The Fillgrader steps were designed by Max Hegele with construction completed in 1907. While contemporaneous with Art Nouveau, the style for the steps is Secessionist which tends to be more linear and geometric and less floral or ornate. Yes, I know there are vegetal decorative elements in the railings. The steps are a direct nod to the Secession-style facade of the Fillgraderhof building across the street. Designed by Arnold Hatschek, the Fillgraderhof was completed in 1905 and named after Maria Anna Fillgrader, whose husband was bell- and cannon-foundry owner Johann Georg Fillgrader.
Hohe Brücke (1.)
Wiener Linien: U-Bahn or tram to Schottentor; bus 1A to stop “Schwertgasse.”
The street called Tiefer Graben (literally, “deep ditch”) is where a creek used to flow, forming the western boundary of the Roman legion camp and subsequently the western limit of the early city; the medieval Babenbergs constructed a city gate at this location. A bridge has been present over Tiefer Graben since 1295 at the earliest. The present-day iron and steel bridge was designed and built by Josef Hackhofer in 1903; the railings are decorated with Jugendstil elements and marble-cladded corner-panels portraying former versions of the bridge. Also listed as the Neue Hohe Brücke (New High Bridge), the 20th-century bridge is listed as a national monument (through the federal department Bundesdenkmalamt).
Majolica Building, Linke Wienzeile 40.
Wiener Linien: U-Bahn U4, to Kettenbrückengasse.
The Majolica building forms a part of a triple set of buildings by Otto Wagner; a larger description with additional images is found here.
Pavillon Karlsplatz (4.)
Karlsplatz pavilions, by Otto Wagner.
Wiener Linien: U-Bahn U1 or U4, to Karlsplatz.
Two pavilions at street level were constructed as access points to each platform for the urban railway below ground. Completed in 1898 as a part of the new metropolitan railway project, the buildings were designed by architect Otto Wagner, and decorative elements were provided by Joseph Maria Olbrich who was chief architect of the nearby Secession building. Today, one pavilion is under private ownership as a café while the other pavilion houses a city museum highlighting Otto Wagner’s creations.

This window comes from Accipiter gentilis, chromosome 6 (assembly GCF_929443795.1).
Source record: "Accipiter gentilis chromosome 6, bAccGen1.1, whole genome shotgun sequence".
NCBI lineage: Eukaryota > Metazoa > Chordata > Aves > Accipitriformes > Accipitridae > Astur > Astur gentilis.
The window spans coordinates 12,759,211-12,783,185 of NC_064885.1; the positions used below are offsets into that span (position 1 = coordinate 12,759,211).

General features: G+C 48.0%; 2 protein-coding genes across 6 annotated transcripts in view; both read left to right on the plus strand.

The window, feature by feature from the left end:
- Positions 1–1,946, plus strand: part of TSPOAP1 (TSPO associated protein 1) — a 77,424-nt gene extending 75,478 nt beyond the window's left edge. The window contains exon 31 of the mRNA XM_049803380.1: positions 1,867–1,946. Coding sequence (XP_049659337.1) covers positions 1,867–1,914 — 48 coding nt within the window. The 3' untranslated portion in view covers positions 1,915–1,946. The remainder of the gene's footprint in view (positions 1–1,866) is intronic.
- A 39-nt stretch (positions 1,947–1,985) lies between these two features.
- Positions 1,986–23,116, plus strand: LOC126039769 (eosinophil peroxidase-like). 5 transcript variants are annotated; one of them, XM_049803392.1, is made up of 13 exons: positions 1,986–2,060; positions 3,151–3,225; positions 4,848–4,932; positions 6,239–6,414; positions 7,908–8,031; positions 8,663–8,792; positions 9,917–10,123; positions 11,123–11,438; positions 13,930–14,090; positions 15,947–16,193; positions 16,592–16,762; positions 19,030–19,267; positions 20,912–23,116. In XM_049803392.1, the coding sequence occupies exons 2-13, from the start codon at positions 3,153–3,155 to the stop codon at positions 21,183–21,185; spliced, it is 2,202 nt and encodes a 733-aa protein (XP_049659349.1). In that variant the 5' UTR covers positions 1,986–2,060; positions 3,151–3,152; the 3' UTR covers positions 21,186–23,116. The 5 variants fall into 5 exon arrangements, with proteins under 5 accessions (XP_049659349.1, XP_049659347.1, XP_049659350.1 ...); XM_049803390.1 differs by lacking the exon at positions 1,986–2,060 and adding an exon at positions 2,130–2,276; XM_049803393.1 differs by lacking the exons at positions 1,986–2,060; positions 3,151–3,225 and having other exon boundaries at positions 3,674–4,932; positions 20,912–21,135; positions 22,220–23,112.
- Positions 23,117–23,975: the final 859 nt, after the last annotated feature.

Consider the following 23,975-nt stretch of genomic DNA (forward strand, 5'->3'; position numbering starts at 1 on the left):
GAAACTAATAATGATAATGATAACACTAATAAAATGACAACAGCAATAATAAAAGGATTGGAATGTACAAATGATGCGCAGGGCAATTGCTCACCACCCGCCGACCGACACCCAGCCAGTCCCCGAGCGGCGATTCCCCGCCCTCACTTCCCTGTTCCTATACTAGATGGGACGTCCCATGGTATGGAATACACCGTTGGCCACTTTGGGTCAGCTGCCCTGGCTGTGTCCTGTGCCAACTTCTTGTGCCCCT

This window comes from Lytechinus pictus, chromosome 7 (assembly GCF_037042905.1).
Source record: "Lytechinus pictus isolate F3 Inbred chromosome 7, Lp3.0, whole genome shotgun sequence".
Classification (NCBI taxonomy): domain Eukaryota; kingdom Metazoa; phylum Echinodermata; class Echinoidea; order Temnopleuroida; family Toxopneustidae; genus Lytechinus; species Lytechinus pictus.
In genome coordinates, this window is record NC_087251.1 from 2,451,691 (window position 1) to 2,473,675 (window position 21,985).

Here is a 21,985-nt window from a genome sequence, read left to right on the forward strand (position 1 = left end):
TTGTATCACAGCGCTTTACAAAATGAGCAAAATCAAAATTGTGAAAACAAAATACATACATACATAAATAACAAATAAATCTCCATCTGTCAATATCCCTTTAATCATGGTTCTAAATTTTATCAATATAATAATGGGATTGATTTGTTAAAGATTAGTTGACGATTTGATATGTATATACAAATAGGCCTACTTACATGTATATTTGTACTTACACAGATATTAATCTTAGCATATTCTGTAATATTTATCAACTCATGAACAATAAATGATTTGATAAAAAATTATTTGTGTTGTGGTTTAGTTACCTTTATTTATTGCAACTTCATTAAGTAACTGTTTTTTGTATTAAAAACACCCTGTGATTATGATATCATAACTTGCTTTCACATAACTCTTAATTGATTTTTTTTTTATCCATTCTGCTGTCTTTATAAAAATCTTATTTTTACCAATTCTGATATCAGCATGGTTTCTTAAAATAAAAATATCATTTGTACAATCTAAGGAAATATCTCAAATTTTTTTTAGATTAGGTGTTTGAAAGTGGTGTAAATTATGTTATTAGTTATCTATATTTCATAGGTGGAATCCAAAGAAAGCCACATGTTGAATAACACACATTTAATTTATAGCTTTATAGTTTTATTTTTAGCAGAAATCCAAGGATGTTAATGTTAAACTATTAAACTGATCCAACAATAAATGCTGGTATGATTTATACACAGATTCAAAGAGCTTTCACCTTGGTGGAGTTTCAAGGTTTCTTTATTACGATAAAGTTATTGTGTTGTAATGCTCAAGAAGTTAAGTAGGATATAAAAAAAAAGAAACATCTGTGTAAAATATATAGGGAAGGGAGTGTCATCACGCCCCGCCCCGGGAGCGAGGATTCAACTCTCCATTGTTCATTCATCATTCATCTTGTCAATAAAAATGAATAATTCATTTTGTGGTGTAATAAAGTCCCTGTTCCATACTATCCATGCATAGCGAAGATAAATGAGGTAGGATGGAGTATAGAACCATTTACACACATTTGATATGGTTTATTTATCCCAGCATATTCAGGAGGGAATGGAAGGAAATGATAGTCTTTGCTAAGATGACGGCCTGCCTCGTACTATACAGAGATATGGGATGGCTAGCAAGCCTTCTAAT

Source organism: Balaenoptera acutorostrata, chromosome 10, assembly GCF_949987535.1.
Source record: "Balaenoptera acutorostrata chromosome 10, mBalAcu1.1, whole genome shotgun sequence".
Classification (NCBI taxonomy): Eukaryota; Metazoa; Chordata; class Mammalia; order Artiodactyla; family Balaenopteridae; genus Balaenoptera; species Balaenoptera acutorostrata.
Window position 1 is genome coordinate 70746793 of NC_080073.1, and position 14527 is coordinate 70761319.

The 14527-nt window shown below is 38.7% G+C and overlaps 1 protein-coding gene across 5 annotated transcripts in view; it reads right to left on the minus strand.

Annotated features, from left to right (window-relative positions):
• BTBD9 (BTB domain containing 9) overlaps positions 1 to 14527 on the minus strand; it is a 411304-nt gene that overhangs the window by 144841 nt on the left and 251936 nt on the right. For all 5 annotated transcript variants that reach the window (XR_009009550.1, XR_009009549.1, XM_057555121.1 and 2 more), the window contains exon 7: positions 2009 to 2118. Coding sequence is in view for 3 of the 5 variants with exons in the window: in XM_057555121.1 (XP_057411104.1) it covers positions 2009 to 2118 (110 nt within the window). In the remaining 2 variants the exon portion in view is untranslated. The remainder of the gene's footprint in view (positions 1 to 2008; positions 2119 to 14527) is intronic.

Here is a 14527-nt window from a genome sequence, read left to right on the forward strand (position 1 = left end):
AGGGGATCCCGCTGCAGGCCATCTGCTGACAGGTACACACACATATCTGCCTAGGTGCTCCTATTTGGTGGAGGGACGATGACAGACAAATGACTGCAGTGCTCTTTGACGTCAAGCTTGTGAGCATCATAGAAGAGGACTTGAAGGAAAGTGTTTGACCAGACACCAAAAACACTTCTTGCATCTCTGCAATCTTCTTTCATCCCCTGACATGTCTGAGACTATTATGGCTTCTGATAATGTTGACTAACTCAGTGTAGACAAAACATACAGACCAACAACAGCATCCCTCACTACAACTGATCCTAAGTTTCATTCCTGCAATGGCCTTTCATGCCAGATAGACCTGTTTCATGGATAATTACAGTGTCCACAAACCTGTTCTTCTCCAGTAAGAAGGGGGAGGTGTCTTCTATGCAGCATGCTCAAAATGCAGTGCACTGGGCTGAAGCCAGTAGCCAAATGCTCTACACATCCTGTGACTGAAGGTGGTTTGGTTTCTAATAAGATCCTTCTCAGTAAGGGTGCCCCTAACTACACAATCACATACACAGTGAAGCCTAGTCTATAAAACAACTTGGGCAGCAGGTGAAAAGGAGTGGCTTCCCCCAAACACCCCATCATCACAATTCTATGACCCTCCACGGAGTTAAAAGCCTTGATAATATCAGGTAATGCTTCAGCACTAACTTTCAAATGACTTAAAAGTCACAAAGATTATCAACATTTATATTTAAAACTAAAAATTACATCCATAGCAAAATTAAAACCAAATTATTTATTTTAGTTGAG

Rüdiger building, Hamburgerstrasse 20.
Wiener Linien: U-Bahn U4, to Kettenbrückengasse or Pilgramgasse.
Designed by architect Oskar Marmorek and completed in 1902, the building is named after 17th-century Austrian Marshal Ernst Rüdiger von Starhemberg, one of the city’s defenders during the Second Ottoman Siege of the city in 1683. The Café Rüdigerhof opened in 1903 and became a popular setting for artists and intellectuals. The interior decor has essentially remained the same since the 1960s. I counted my cozy mid-afternoon meal at Café Rüdigerhof as one of my favourite draws for food in Vienna.
Wien river portal, at the southern perimeter of Stadtpark.
Wiener Linien: U-Bahn U4, to Stadtpark.
By the late 19th-century, the city of Vienna undertook efforts to further regulate and “straighten” the Vienna river (Wienfluss) as broad measures for flood protection; construction of the municipal railway (Stadtbahn) occurred at about the same time and roughly in parallel with the Vienna river. To control its former “free flow”, the river was diverted onto a concrete bed with overhead vaulting with the Linke and Rechte Wienzeile roads appearing “on top” at the surface. Where the river reappeared into the open at Stadtpark, architects Friedrich Ohmann and Joseph Hackhofer designed and constructed between 1903 and 1906 the Vienna river portal, flanked by two domed pavilions. From the portal, the river flows north and empties finally at the Danube Canal.
Much more Jugendstil
• transition to 20th-century modernism in art, design, and architecture.
• Otto Wagner’s architectural legacy in the Austrian capital city.
• inspired by and based loosely on Wien Tourismus and Visiting Vienna.
I made all images in 2018 and 2022 with a Canon EOS6D mark1 (6D1) and Fujifilm X70 fixed-lens prime (X70). This post appears on Fotoeins Fotografie at fotoeins DOT com as https://wp.me/p1BIdT-mT9.